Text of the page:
DOES JESUS MAKE A DIFFERENCE?
By Clare Walker, Holy Trinity In-House Writer
I was standing in line at the auto service department, waiting to pay my bill and pick up my car, when in like a hurricane blew a blustering, bad-tempered, foul-mouthed customer, family in tow, yelling at the service department employees, intimidating everyone, demanding that his car be delivered to him immediately.
“Sir, your vehicle will be right out,” explained one of the mechanics. “It’s getting its complimentary car wash.”
The man threw up his hands. “I don’t have time for a car wash,” he swore. “I’ve gotta be somewhere.”
He stormed and huffed around the lobby while the service department scrambled to get his minivan out of the car wash. His wife and children hovered sheepishly in the background. Eventually, his van appeared, gleaming but still dripping wet. He and his family piled in and drove off with a squeal of tires and a puff of exhaust.
Everyone in the service department breathed a sigh of relief.
This man’s outburst was no worse than countless other outbursts I’ve witnessed, but I found this one not only disturbing but embarrassing because, emblazoned in large letters on his t-shirt, clearly visible for all to see as he stomped and cursed, was the acclamation, JESUS MAKES A DIFFERENCE.
I often think about that man. He could hardly have made a worse case for the saving power of belief in Jesus Christ. Yet, as a Christian, I found his tirade highly instructive.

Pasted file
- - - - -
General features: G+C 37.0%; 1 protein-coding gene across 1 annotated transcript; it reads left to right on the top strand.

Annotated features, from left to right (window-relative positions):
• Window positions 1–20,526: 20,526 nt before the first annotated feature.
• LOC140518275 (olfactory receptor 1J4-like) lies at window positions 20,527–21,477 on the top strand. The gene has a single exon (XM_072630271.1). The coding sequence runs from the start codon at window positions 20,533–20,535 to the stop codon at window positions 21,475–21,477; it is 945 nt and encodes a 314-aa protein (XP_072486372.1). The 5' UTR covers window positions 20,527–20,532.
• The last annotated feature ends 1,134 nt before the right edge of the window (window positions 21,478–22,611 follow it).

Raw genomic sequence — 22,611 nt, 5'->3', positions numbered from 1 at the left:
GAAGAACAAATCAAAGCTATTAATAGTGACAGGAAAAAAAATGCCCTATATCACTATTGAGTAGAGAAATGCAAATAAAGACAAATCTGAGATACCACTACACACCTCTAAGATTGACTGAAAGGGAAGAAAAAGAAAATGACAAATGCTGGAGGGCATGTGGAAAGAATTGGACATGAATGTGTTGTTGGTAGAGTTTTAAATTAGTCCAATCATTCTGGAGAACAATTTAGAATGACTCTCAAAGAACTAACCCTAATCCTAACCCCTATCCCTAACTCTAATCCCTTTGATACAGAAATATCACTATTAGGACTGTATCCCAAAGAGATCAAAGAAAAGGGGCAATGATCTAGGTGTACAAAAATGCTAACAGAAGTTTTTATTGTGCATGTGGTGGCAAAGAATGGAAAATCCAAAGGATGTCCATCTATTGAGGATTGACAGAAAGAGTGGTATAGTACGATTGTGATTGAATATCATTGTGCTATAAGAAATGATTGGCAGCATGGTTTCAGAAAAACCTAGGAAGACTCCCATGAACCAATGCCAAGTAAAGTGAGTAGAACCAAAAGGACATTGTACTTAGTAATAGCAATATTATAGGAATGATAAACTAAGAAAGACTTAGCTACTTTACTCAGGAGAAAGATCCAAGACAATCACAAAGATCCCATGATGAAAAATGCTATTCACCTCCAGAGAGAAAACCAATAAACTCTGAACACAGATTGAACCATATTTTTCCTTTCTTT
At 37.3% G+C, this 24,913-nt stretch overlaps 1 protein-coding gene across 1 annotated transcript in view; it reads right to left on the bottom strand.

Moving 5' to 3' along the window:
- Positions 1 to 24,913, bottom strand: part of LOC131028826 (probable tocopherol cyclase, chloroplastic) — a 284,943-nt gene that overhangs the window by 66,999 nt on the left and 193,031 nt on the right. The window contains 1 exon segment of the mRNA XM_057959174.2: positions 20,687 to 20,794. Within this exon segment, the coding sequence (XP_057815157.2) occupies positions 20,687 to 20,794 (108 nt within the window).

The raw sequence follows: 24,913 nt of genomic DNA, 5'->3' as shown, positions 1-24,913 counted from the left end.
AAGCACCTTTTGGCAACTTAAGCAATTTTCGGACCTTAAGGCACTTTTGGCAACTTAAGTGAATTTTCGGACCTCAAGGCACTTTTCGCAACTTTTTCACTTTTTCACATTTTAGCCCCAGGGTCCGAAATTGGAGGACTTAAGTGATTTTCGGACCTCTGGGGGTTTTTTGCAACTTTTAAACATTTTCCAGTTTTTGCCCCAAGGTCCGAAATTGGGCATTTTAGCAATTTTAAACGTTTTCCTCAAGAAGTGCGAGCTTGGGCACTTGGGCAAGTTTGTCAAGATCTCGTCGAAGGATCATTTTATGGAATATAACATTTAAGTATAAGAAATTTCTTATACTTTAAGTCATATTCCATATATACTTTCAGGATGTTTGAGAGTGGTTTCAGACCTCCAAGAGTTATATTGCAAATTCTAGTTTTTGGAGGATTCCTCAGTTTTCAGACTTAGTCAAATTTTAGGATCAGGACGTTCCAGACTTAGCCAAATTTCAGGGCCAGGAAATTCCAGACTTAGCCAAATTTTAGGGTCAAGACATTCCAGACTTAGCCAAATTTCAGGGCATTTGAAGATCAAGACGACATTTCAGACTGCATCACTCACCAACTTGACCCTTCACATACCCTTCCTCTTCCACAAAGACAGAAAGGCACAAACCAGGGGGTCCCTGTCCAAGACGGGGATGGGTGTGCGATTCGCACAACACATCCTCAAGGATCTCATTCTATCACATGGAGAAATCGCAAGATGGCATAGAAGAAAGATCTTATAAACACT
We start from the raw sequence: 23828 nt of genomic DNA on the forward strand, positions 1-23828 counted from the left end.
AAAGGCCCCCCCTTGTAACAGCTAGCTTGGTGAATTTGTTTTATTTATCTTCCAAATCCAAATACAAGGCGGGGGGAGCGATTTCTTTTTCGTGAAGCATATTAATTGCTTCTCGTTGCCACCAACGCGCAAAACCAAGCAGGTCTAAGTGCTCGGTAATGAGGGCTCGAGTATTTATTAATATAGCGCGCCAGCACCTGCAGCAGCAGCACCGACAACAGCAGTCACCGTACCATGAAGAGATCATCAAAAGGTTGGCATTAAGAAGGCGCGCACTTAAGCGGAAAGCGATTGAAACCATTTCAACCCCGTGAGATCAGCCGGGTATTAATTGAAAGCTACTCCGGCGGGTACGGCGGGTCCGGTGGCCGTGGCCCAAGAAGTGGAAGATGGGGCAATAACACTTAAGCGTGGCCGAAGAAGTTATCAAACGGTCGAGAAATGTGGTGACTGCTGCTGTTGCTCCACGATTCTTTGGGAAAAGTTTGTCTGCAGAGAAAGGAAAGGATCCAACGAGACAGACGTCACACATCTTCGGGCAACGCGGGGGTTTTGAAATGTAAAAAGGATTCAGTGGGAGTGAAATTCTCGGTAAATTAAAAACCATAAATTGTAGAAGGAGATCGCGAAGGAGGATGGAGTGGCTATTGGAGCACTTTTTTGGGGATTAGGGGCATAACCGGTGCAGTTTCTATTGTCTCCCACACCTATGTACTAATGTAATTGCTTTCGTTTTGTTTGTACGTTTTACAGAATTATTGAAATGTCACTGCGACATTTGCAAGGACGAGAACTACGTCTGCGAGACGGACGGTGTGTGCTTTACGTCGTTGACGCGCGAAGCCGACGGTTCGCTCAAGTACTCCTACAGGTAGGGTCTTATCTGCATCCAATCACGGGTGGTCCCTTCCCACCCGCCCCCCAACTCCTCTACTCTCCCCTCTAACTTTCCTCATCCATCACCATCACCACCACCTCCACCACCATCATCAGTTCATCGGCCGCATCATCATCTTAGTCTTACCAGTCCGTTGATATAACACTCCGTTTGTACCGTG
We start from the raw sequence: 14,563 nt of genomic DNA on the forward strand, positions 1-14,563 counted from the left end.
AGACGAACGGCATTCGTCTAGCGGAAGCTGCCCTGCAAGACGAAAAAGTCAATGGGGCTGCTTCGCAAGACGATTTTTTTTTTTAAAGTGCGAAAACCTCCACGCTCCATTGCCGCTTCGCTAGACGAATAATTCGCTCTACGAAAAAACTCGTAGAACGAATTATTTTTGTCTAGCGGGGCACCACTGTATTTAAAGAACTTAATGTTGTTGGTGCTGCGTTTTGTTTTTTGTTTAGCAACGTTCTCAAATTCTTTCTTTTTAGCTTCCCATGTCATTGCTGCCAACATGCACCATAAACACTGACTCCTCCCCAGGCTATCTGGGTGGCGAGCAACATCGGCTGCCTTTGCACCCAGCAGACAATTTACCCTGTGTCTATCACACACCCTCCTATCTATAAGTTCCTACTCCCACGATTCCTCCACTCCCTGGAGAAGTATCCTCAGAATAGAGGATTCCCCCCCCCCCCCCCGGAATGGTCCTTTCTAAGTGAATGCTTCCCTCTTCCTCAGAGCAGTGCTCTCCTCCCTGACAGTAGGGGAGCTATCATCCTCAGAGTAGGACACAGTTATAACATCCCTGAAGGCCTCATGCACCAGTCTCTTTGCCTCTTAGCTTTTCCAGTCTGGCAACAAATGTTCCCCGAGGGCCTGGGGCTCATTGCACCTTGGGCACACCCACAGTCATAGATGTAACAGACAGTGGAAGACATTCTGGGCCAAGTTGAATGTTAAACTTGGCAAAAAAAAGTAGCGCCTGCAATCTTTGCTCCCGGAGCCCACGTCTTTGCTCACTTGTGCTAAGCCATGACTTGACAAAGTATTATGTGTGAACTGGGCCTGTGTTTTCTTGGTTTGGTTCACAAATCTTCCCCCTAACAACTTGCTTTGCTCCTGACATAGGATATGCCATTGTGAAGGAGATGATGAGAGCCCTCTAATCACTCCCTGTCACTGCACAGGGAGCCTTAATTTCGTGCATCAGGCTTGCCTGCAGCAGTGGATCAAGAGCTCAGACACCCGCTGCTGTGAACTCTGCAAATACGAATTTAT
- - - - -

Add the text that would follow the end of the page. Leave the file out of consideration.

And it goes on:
What did he do wrong? What lessons can we as practicing Catholics take away from his bad example?
We must be mindful, deliberate, and careful, remembering that as we go out into the world we are ambassadors for Christ. More important than any external emblems or icons—what we say we believe—is the inner state of our hearts, the way we comport ourselves, the way we treat—or mistreat—other people.
The Angry Man’s t-shirt boldly declared that JESUS MAKES A DIFFERENCE. But his behavior contradicted his statement more effectively than the arguments of any atheist.
We Christians believe many great and wonderful things and hold dear many sublime and luminous truths, and our behavior should reflect those lofty ideals. Are Christians the kindest, most polite patrons any store or restaurant has ever had the pleasure to serve? Are Christians the most attentive and understanding cashiers, waitresses, and retail salespersons any customer has ever encountered? Are Christians the most honorable, sportsmanlike, and fair-minded athletes ever to step onto the field, track or court? Are Christians the most ethical and honest business people ever to enter a boardroom or sign an employee’s paycheck?
Our faith is rich, beautiful, and true, but as G.K. Chesterton once remarked, sometimes the most compelling argument against Catholicism is Catholics themselves.
Don’t be the kind of Catholic that drives other people away from the faith. Make sure your behavior at home, at work, at school—wherever you are—attracts other people to the faith as they see Jesus living through you. “Let your light shine before men, so that they will see what you do and give praise to your Heavenly Father.”
Clare T. Walker, a Holy Trinity Parishioner since 2003, writes for the National Catholic Register (www.ncregister.com). She is also an independent fiction author. Here are some handy links to her website and her books:
Clare T. Walker
Sun: 7:00am, 9:00am, 11:00am
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Holy Trinity Catholic Parish
25 East Richmond Street
Westmont, IL 60559